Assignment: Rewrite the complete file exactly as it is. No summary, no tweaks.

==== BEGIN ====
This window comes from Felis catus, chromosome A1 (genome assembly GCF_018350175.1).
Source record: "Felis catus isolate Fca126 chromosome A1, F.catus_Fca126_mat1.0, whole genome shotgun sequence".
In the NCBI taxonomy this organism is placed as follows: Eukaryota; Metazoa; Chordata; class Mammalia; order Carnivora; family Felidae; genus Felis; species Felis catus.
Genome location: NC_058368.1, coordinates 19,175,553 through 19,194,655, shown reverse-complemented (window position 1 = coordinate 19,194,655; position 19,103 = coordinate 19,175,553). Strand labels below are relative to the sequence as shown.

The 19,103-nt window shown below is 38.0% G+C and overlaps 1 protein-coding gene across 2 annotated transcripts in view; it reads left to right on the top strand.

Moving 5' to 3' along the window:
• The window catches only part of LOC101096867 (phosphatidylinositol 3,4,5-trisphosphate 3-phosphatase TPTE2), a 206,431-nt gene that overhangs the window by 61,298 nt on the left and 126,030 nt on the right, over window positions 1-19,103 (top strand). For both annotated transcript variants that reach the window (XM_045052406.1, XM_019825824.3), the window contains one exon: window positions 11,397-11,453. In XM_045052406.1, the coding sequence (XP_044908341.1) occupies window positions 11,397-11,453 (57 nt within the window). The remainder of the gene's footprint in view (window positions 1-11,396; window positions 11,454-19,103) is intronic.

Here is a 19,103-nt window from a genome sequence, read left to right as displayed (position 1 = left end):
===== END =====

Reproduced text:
This window comes from Felis catus, chromosome A1 (genome assembly GCF_018350175.1).
Source record: "Felis catus isolate Fca126 chromosome A1, F.catus_Fca126_mat1.0, whole genome shotgun sequence".
In the NCBI taxonomy this organism is placed as follows: Eukaryota; Metazoa; Chordata; class Mammalia; order Carnivora; family Felidae; genus Felis; species Felis catus.
Genome location: NC_058368.1, coordinates 19,175,553 through 19,194,655, shown reverse-complemented (window position 1 = coordinate 19,194,655; position 19,103 = coordinate 19,175,553). Strand labels below are relative to the sequence as shown.

The 19,103-nt window shown below is 38.0% G+C and overlaps 1 protein-coding gene across 2 annotated transcripts in view; it reads left to right on the top strand.

Moving 5' to 3' along the window:
• The window catches only part of LOC101096867 (phosphatidylinositol 3,4,5-trisphosphate 3-phosphatase TPTE2), a 206,431-nt gene that overhangs the window by 61,298 nt on the left and 126,030 nt on the right, over window positions 1-19,103 (top strand). For both annotated transcript variants that reach the window (XM_045052406.1, XM_019825824.3), the window contains one exon: window positions 11,397-11,453. In XM_045052406.1, the coding sequence (XP_044908341.1) occupies window positions 11,397-11,453 (57 nt within the window). The remainder of the gene's footprint in view (window positions 1-11,396; window positions 11,454-19,103) is intronic.

Here is a 19,103-nt window from a genome sequence, read left to right as displayed (position 1 = left end):